18 April 2010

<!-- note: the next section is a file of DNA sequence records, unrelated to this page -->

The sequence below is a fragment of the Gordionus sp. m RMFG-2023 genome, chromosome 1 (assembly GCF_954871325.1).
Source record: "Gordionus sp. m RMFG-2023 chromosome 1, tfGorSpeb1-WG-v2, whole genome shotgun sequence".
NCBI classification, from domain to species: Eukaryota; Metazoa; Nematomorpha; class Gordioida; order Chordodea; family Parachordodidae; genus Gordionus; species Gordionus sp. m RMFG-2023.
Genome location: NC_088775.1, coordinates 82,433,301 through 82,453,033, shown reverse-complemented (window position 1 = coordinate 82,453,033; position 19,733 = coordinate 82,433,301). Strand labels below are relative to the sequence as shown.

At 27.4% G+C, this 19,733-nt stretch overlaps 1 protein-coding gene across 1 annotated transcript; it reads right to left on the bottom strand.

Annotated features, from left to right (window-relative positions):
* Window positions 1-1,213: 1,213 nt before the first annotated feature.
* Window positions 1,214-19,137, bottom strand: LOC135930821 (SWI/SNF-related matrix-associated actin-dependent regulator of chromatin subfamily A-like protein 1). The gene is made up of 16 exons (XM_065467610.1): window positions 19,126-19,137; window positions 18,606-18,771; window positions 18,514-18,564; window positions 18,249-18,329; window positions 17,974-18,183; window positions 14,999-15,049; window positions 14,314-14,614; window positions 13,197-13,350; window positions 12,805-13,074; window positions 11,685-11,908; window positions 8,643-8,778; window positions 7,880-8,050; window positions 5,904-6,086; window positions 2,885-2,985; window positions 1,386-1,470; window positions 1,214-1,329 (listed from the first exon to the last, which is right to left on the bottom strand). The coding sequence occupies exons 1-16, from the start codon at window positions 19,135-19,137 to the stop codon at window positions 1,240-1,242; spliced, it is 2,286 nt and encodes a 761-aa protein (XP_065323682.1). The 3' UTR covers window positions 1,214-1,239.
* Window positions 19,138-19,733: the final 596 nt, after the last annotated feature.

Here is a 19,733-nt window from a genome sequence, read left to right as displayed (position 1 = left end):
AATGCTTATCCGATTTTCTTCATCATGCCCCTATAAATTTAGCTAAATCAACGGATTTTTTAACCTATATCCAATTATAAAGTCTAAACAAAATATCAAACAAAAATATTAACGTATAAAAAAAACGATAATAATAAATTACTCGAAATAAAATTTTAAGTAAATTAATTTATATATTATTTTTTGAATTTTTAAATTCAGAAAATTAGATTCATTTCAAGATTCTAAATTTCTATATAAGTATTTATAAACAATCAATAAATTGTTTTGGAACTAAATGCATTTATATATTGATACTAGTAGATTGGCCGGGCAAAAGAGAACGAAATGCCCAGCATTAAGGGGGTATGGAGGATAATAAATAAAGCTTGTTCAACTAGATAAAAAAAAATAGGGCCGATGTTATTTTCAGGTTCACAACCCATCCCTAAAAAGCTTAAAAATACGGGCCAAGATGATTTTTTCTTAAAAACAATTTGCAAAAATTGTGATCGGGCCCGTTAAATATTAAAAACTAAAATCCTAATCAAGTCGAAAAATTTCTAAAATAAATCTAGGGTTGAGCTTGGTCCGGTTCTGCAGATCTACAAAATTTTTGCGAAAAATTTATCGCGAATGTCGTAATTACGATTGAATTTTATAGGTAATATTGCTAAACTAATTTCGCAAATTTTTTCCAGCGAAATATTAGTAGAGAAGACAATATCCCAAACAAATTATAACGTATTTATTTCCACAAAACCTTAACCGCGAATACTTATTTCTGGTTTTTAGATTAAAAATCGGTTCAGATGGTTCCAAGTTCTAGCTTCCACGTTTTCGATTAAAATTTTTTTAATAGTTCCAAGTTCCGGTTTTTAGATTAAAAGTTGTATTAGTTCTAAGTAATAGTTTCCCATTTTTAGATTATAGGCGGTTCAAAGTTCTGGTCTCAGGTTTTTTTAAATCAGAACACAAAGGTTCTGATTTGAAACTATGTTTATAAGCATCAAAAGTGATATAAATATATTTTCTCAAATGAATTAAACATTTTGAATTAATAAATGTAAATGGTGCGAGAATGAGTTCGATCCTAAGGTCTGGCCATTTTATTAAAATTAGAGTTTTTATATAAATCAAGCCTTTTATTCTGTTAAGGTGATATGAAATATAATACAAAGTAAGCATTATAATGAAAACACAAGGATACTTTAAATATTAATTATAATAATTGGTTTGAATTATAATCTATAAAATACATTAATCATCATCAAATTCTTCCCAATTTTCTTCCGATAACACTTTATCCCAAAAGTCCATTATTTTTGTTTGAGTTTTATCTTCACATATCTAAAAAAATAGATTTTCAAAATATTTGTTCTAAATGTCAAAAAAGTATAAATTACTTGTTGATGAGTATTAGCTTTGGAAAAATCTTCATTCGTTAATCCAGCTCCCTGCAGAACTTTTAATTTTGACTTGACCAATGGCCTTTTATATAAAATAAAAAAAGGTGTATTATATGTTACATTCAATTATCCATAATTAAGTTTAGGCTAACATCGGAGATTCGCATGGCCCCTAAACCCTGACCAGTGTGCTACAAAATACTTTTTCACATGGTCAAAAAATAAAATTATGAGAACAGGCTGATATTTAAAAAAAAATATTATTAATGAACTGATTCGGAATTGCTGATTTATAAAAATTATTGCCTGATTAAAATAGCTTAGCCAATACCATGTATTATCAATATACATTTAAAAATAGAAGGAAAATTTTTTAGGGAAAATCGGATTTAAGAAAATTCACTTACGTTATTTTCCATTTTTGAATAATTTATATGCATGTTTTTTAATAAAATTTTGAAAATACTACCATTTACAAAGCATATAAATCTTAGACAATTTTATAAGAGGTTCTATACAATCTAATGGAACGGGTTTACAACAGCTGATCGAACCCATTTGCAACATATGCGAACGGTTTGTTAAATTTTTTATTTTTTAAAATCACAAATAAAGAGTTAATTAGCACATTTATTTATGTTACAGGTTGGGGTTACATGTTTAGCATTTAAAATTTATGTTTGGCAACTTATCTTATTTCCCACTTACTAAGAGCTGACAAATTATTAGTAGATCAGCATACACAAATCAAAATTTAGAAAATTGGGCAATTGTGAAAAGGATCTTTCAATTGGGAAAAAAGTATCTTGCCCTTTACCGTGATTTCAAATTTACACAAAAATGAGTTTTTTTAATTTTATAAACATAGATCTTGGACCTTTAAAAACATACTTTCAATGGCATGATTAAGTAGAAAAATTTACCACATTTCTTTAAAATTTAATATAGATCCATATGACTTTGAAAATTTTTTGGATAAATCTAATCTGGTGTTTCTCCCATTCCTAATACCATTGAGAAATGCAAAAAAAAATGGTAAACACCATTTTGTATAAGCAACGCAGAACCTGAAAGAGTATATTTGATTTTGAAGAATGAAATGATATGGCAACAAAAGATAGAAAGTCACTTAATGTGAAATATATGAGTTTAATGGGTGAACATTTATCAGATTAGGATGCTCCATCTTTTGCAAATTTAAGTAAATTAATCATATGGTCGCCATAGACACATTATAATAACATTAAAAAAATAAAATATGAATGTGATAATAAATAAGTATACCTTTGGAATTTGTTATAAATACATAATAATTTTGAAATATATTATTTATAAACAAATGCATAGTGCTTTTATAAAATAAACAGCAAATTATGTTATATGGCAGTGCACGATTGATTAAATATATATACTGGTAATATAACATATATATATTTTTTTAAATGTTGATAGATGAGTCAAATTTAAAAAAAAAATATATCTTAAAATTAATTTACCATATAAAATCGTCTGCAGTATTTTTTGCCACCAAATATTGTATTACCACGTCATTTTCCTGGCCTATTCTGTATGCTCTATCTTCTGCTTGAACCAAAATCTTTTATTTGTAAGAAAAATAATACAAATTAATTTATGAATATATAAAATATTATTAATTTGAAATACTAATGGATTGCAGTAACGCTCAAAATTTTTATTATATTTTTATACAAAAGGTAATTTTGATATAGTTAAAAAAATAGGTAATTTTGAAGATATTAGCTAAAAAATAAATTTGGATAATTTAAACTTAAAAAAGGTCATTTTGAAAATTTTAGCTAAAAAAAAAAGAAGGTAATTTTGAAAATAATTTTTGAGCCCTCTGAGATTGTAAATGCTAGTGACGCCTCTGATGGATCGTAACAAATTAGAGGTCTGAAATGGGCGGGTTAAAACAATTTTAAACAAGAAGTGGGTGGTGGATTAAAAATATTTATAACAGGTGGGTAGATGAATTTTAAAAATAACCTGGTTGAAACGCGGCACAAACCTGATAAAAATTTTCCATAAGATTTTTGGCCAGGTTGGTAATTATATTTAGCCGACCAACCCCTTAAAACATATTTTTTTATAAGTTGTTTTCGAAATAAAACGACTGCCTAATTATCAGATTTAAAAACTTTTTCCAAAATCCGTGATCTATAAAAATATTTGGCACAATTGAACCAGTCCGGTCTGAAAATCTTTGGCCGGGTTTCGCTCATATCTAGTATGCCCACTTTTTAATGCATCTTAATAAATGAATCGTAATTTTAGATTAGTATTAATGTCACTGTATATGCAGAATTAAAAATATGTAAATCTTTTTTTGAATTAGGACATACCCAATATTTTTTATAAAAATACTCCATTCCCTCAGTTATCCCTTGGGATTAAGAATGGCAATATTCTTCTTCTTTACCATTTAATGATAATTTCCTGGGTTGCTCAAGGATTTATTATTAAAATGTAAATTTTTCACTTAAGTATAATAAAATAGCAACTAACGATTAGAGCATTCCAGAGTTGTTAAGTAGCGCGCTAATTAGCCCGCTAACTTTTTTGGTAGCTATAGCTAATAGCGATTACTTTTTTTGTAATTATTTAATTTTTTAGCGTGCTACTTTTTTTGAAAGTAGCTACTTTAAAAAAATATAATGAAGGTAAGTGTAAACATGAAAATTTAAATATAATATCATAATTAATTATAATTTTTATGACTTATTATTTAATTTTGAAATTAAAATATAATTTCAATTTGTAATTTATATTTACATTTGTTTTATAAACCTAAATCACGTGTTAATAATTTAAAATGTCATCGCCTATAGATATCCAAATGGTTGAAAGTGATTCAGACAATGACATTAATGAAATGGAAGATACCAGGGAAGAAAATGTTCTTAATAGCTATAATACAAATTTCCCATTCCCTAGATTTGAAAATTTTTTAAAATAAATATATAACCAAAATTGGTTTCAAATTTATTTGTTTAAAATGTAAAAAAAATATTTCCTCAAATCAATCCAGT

I wonder if the lack of serious critical appreciation of the fiction of David Maillu stems not so much from his being popular (there still being a kind of prejudice on the part of mainstream literary critics against commercially successful fiction) or from his philosophy and politics (not exactly the timid kinds), but from his mixing of languages in his writing. In 1998, J. Roger Kurtz and Robert M. Kurtz set out to install Maillu in the canon of African literature (literature, not just popular literature) in an article entitled "Language and Ideology in Postcolonial Kenyan Literature: The Case of David Maillu's Macaronic Fiction." Their efforts appear to have gained some ground for Maillu fans (see the amusing take in Creative Ventures on Maillu's political crusade). Maillu himself seems to thrive on alienating high-end critics. Reports Evan Maina Mwangi in Africa Writes Back to Self: Metafiction, Gender, Sexuality (2009): "David Maillu playfully named one of his texts Unfit for Human Consumption (1973), and another of his works advertised in its title that it is about the Kommon Man (1975), complete with a misspelling, to align itself against the university-educated elites." Just as everything personal is political, everything linguistic is also political - and vice-versa.